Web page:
Gordon Campbell | Parliament TV | Parliament Today | News Video | Crime | Employers | Housing | Immigration | Legal | Local Govt. | Maori | Welfare | Unions | Youth | Search

 

Public servants’ balancing act

August 4, 2004

Public servants’ balancing act

Public servants have the right to participate as citizens in an open, democratic society, PSA national secretary Brenda Pilott said today.

“PSA members have often been at the forefront of movements for social change, and have a keen interest in the issues facing New Zealand. We believe, however, that the right to participate must be balanced with the particular employment obligations which cover public servants.”

The responsibility of public servant obligations with the right to freedom of speech and to be involved in political activity is a balancing act that all public servants face, she said.

“In the vast majority of cases, people work it out by themselves or with the guidance of their department or the State Services Commission.”

Brenda Pilott said the PSA strongly supports the concept of a politically neutral public service and felt confident that the State Services Commission guidelines on political neutrality were reasonable, and provided public servants with adequate guidance when making decisions on this issue.

“All public servants operate within the State Services Commission framework as they are bound to through the Code of Conduct. Some public servants who are Maori, especially those in senior roles, may face additional dilemmas and have to exercise considerable judgement about their work duties if they have leadership roles within their iwi structure.”

Brenda Pilott said the issue was not really about political activity as such.

“No doubt there are public servants who are members of every political party, as they are entitled to be, and we strongly support their right to be. Issues only arise when political activity and political neutrality collide.

“This arises mainly for senior public servants, especially those who work in close contact with ministers. Exercise of judgement is what being a senior public servant is all about.”

ENDS


© Scoop Media

 
 
 
Parliament Headlines | Politics Headlines | Regional Headlines

Werewolf: What Does Winston Peters Want His Legacy To Be?

A lot of people in New Zealand seem to resent Winston Peters and the power that he appears to have. “Appears” being the operative word. In reality, Peters will have power only up to the point that he uses it.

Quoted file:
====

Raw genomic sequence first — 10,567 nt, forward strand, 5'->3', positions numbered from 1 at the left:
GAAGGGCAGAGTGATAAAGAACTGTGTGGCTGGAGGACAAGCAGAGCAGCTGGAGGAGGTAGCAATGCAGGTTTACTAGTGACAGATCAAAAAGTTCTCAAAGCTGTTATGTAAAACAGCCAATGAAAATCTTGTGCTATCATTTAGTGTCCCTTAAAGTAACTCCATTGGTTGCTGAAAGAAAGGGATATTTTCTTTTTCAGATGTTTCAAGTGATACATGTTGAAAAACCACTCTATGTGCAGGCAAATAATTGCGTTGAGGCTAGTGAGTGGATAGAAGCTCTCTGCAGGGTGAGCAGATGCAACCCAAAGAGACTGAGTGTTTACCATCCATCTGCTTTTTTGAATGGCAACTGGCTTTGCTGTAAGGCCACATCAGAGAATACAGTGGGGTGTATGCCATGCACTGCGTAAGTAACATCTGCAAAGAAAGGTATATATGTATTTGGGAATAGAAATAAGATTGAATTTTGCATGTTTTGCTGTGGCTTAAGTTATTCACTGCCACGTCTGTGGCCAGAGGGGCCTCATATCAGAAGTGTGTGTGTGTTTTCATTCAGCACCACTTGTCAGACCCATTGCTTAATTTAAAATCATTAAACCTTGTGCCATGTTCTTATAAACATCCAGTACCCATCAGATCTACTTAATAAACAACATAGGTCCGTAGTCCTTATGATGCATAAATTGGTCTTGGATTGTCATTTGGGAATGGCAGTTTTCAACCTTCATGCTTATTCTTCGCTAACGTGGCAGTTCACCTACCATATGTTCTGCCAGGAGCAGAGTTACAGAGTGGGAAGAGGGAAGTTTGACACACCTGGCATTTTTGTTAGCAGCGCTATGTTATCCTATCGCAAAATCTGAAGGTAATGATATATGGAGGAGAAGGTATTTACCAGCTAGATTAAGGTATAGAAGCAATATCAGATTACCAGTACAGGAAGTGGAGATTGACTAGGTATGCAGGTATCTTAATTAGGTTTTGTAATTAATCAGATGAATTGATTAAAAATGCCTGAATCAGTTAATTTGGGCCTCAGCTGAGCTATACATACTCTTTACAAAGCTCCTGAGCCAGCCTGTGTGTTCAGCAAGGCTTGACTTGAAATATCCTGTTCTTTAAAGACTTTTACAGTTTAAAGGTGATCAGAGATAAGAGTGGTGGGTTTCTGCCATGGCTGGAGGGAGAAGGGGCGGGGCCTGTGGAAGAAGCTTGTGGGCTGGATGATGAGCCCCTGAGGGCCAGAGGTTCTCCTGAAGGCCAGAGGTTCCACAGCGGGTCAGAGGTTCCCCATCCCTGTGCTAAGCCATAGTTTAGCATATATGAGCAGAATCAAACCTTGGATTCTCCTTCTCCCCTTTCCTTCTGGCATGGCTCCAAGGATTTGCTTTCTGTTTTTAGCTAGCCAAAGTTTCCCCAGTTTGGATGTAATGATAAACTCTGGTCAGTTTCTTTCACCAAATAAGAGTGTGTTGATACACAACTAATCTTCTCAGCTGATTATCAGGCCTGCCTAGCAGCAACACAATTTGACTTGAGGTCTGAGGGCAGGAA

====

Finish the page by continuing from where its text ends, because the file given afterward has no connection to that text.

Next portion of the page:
By next week, he’ll have become just another junior player in an MMP governing arrangement, battling to hold onto the gains he was promised. More>>

 

Rising Toll: Road Safety Needs To Be A Higher Priority

Official advice released to the Green Party under the Official Information Act shows that the previous National Government dismissed an option to make road safety its most important transport priority after being told the road toll was rising. More>>

ALSO:

Wellington.Scoop: Arrests At Blockade Of "Weapons Expo"

“We encourage people in Wellington to get down to the Westpac Stadium now for a day of awesome peace action. There will be plenty of food, music and activities to keep us sustained through the day.” More>>

ALSO:

Rorschach Restructuring: PSA Taking Inland Revenue To Court Over Psychometrics

The Public Service Association will be seeing Inland Revenue in Employment Court over its intention to psychometrically test employees reapplying for their roles at the department as part of its controversial Business Transformation restructuring plan. More>>

ALSO:

Nuclear Disarmament: Nobel Peace Prize 2017 Awarded To ICAN

Congratulations from iCAN Aotearoa New Zealand to international iCAN, the other iCAN national campaigns and partner organisations, and the countless organisations and individuals who have worked so hard for a nuclear weapons-free world since 1945. More>>

ALSO:

Expenses: Waikato DHB CEO Resigns

An independent inquiry has identified that Dr Murray had spent more than the agreed $25K allocated for relocation costs, and other unauthorized expenses involving potential financial breaches of the chief executive’s obligations. More>>

ALSO:

Wellington.Scoop: Sad About The Trolley Buses?

The Regional Council’s MetLink is today spending money to tell us that it really loves Wellington’s trolley buses, even though they’re all being taken off our roads by the end of this month. More>>

ALSO:

Post-Election: Preliminary Coalition Talks Begin

New Zealand First will hold post-election preliminary discussions in Wellington with the National Party tomorrow morning and the Labour Party tomorrow afternoon. More>>

 
 
 
 
 

LATEST HEADLINES

  • PARLIAMENT
  • POLITICS
  • REGIONAL
 
 

Featured InfoPages

Opening the Election